Green Councillor Proposes Measures to Revisit and Enhance 30 km/h Speed Limits on Local Streets in Vancouver

Reducing speed limits on non-arterial roads is seen as key to supporting City’s active transportation, social development, and climate goals and policies, says Fry.

VANCOUVER, B.C. – Councillor Pete Fry will be introducing a motion Revisiting and Refreshing Vancouver’s Commitment to Safer Slower Streets at Vancouver City Council April 10. 

Five years after first resolving to slow speed limits on local residential streets, Vancouver continues to see growth in active transportation, fueled by sweeping changes to micromobility policies, economic pressures, traffic congestion, and generational change. 

Citing extensive national and international research and best practices, Fry’s motion suggests limiting cars, micromobility, and active transportation to the same low speeds on streets with mixed motorized and non-motorised traffic is a logical approach, and supports the Vision Zero strategy to eliminate all traffic fatalities and severe injuries.

The motion revisits the implementation of reduced speed limits on local residential streets, building on previous efforts in 2019 when City Council unanimously approved the concept of 30 km/h speed limits on local roads – requesting the province amend the Motor Vehicle Act to allow the municipality to set a default speed limit.

In 2019, the Slower Safer Streets resolution was well received at the Union of BC Municipalities, with support from across the province for reducing speed limits on local roads (defined as streets without a centre line and with fewer than 1,000 cars per day). 

Since 2019, several key developments inform the consideration to revisit and refresh the commitment to safer slower streets:

  • Clarification from the Ministry of Transportation and Infrastructure regarding the interpretation of the Motor Vehicle Act (MVA) speed limit sign-frequency requirements.
  • Implementation of 30 km/h speed limits on local streets in Victoria.
  • Approval of sweeping new micro mobility policies in Vancouver, leading to increased active transportation users on city roads.

Councillor Fry emphasized the importance of limiting cars and speeds on shared roadways to enhance road safety and promote active transportation. "With recent changes to enable more micromobility and changing demographic preferences, cost of living pressures, reduced parking in new buildings, and other disruptors like food delivery apps, the imperative to create safe avenues for people to get around is greater than ever ".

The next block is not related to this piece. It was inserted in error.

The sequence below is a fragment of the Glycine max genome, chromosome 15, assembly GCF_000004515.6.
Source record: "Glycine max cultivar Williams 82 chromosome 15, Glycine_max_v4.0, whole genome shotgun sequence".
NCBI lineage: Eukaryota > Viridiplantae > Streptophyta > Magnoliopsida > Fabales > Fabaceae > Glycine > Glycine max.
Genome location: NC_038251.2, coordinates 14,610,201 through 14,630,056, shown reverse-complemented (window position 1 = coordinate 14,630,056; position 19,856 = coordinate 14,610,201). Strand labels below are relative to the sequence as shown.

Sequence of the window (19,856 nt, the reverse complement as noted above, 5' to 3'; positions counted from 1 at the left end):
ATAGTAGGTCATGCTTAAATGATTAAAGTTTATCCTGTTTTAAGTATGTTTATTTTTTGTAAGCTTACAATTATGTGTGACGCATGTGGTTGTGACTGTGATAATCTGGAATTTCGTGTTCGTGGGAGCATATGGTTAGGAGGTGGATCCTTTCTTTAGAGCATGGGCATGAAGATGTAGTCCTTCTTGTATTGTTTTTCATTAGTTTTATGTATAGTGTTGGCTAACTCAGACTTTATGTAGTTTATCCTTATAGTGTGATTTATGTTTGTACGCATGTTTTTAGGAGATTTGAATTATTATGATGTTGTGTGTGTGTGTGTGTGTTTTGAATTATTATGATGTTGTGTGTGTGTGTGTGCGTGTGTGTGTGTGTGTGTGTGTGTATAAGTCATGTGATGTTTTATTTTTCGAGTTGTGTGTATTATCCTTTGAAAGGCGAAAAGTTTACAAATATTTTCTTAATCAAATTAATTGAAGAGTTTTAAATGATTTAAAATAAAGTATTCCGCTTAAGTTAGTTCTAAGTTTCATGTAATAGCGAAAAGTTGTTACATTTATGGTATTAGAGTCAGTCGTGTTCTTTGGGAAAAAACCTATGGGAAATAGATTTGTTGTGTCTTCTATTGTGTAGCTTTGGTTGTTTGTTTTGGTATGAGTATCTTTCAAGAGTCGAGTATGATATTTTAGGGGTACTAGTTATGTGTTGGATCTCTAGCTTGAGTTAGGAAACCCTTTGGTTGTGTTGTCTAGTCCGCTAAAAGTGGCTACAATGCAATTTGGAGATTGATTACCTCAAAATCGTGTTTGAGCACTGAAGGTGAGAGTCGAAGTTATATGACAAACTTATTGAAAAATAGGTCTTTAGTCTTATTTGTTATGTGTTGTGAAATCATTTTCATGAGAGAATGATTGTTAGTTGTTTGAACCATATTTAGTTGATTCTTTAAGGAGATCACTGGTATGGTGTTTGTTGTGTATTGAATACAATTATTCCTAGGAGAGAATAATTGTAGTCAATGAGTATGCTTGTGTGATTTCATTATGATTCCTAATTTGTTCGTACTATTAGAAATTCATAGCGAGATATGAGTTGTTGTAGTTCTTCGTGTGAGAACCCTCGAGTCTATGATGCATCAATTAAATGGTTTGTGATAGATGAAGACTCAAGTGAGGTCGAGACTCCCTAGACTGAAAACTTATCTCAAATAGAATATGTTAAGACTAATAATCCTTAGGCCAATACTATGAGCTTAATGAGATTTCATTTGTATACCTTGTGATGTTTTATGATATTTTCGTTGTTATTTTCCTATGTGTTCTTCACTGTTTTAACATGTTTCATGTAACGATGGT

The motion includes specific asks, including:

  • Providing clarity on the MoTI interpretation of the MVA and Victoria's 30 km/h project.
  • Presenting phasing options for implementing city-wide speed limit reductions or scaling Neighbourhood Slow Zones.
  • Exploring funding options for consideration.
  • Developing a strategy to limit and slow motor vehicle traffic on Local Street Bikeways.

Councillor Pete Fry, highlighting the leadership of the Greens in advocating for safer streets and active transportation initiatives, added: "We succeeded in getting this passed at Vancouver and lobbied our colleagues in local government across BC to win support in 2019 which resulted in some successful pilots and pandemic-opportunities."

On how the motion could be received at Council, Fry mused “we know that Mayor Sim and his ABC Party campaigned on and promised a lot of these same commitments to safer slower streets including neighbourhood traffic planning and the fifteen-minute city, so this should be the kind of policy that all of Council can get on board with.”

The motion will be discussed and considered in the upcoming Tuesday April 10th council meeting.


Link to motion:


Vision Zero is a strategy to eliminate all traffic fatalities and severe injuries, while increasing safe, healthy, equitable mobility for all. First implemented in Sweden in the 1990s, Vision Zero has proved successful across Europe — and now it’s gaining momentum in major American cities.

Victoria: We Go Slow helps everyone move around safely. All local streets in the City of Victoria are changing from 50 km/h to 30 km/h. Lower speed limits on local streets started rolling out in spring 2023 with the Hillside Quadra neighbourhood followed by Burnside Gorge, Oaklands and Victoria West. North Park, Jubilee and Fernwood are currently underway.